Here’s a rundown of Grace’s computer work.  This comes from wvegter.hivemind.net.  During WWII, Grace worked on Harvard I, the first large-scale computer, as well as the Mark II and Mark III.  She was the first female computer programmer – not counting Ada Lovelace, who programmed the very first computer, which is another story in and of itself.

Grace then went on to develop the first compiler.  I am so computer illiterate that as far as I can tell this blog is delivered to your computer in the dead of night, by elves.  But my limited understanding is that a compiler is basically a program that allows a human being to enter commands into a computer in a programming language that is human-friendly, with those commands then being translated into programming language that is more computer friendly.  Among other things, it means that you don’t have to give commands to your computer in binary code.  Grace was instrumental in developing COBAL (Common Business Oriented Language).


Grace Hopper achieved a rank of Rear Admiral and retired at the age of 80 to become a senior consultant at Digital Equipment Corporation.  Amazing Grace is credited with having polarized the term “debugging” a computer, a term she and her colleagues used after they found an actual bug (a moth) in the Mark II.  Here’s a few quotes by this amazing woman:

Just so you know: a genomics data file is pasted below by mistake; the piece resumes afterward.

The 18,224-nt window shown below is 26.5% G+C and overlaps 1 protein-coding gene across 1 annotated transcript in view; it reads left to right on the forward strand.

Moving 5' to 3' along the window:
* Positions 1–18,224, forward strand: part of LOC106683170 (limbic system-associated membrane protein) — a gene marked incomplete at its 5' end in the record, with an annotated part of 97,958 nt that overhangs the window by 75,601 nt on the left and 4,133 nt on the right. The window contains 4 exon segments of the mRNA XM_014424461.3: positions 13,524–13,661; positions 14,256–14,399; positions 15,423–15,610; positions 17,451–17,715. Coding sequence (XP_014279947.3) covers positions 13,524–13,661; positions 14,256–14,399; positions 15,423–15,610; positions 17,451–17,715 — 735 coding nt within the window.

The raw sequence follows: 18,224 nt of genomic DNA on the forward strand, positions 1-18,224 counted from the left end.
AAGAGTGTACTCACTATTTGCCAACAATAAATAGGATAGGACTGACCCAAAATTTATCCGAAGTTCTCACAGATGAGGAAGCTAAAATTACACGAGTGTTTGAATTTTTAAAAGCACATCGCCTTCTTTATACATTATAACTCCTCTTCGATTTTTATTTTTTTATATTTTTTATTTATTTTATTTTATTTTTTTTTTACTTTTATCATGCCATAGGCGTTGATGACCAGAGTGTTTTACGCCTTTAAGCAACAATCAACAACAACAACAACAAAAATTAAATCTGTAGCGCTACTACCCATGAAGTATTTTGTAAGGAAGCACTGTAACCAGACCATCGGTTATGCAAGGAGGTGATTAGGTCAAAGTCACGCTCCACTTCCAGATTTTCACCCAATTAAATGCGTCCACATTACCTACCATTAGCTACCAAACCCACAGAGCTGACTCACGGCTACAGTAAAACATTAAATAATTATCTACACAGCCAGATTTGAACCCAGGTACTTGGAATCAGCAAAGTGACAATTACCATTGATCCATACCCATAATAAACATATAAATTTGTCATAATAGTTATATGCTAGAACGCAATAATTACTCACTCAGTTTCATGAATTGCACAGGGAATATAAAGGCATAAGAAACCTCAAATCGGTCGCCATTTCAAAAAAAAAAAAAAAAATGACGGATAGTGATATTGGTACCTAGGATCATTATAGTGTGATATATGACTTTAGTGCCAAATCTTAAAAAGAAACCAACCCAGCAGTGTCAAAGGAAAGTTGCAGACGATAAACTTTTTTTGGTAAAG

A ship in port is safe, but that is not what ships are built for.  Sail out to sea and try new things.

It’s easier to ask forgiveness than to get permission.

You manage things.  You lead people.

wikiquote has more of her quotes, with the sources listed, and a little more context about the quotes.


If you really want to know about Amazing Grace Hopper, you HAVE to check out this cartoon from Saturday Morning Breakfast Cereal.  Here’s one teeny panel to lure you in.  READ IT!  DO IT NOW!  Sorry, I was having a moment – it’s really funny!  Here is link:  http://www.smbc-comics.com/?id=2516